I've put it off for months, but the dreaded day is here. An hour before the appointment time, I grab the cat carrier from the garage and, faking a nonchalance I’m far from feeling, enter the living room.

Nellie isn’t fooled. Even though she’s my “easy” cat, the only one I can pick up, the one who lies on my lap for hours every evening, I can see it in her eyes: With the carrier in hand, I’m no longer her trusted caregiver but a predator. And so the chase begins.

By the time we arrive at the veterinary clinic, my heart is racing and my head is throbbing in time with the yowls from the backseat. I’m also late. I grab the carrier and racewalk to the clinic entrance, mentally rehearsing excuses for why my pet is nearly a year overdue for her “annual” exam.

When I say that few things in life cause me more anxiety than taking my cats to the vet, I’m not exaggerating … and I’m far from alone.

According to surveys by the American Pet Products Association, less than half of pet owners take their cat to a veterinarian for a routine physical.

It’s not for lack of caring, says Dr. Valli Parthasarathy, a veterinary behaviorist with Synergy Behavior Solutions in Portland, Oregon. Stress—for both owner and pet—is a prime obstacle to people taking their cats to the vet for preventive care.

Icon of cat sittingOver 50% of pet cats in the U.S. don’t receive regular vet exams.

“They’ll hold off until the pet is really sick,” Parthasarathy says. As a result, “care is delayed, and early monitoring and diagnosis go by the wayside.”

Stress also affects the quality of care a pet receives when they eventually get to the vet, says Danielle Bays, senior analyst for cat protection and policy at the Humane Society of the United States. “One of the reasons you want to have regular visits with a vet, you want your vet to know your cat when they’re healthy, not just sick. You also want them to know what your cat is like in a normal state, not when they’re super stressed.”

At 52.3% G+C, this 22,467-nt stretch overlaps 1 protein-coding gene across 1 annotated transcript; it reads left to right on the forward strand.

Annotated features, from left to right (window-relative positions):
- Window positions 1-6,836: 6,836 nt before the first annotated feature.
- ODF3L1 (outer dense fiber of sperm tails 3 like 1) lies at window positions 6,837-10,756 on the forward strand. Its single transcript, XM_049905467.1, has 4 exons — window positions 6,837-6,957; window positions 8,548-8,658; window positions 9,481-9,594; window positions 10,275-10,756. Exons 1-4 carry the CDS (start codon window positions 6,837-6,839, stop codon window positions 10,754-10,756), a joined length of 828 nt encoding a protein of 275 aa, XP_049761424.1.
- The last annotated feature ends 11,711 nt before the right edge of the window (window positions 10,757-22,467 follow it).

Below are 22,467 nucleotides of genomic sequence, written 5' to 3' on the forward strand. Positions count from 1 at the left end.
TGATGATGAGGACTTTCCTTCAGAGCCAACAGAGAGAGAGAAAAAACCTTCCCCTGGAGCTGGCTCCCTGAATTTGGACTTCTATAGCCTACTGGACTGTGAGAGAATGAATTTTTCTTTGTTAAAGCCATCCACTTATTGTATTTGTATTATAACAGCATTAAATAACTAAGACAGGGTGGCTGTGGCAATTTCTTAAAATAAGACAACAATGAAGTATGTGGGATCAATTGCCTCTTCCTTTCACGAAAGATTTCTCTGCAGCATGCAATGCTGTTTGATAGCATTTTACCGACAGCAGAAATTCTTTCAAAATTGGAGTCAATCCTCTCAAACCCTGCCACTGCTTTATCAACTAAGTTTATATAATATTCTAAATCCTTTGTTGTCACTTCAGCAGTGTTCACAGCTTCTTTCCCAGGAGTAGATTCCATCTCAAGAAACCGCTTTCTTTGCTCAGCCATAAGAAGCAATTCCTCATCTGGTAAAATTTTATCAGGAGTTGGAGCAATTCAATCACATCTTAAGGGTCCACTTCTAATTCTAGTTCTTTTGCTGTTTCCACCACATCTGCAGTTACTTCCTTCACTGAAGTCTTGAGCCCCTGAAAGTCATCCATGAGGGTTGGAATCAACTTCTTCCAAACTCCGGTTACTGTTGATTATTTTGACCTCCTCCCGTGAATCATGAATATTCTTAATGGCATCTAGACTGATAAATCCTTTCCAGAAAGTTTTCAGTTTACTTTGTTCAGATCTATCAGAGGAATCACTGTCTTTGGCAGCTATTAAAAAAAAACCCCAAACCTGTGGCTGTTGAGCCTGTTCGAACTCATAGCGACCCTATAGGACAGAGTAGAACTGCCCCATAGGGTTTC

Parthasarathy agrees, noting that stressed cats often act aggressively, which can prevent the vet from performing a thorough exam or diagnostic tests.

The consequences can be serious. Small problems become big problems, and because cats are masters at hiding illness and pain, by the time their owner notices something is amiss, an animal may have been suffering in silence for weeks or longer.

“It doesn’t have to be this way,” Parthasarathy tells her clients. “The key to a successful vet visit starts at home.”

If you, like me, have assumed that your cat hating vet visits is simply an immutable fact of life, here are some steps toward a new reality.

Cat in a fabric carrier on an exam table.
With a few simple steps, you can teach your cat to view the carrier as their safe space.
Nils Jacobi

Carrier iconCarrier acclimation. When you’re forcing your cat into a box they associate with unpleasant experiences, you’re setting the scene for a high-stress situation. Instead of storing the carrier out of sight, place it in a comfortable spot, furnish it with a soft blanket and consider it a permanent part of your home décor that is always accessible to your cat, says Parthasarathy. Use high-value treats to train your cat to enter the carrier. Once they feel at ease hanging out inside, start shutting the door for short periods and eventually lifting and moving the carrier with your cat inside. Progress at a pace your cat is comfortable with, and reward them with plenty of praise and treats.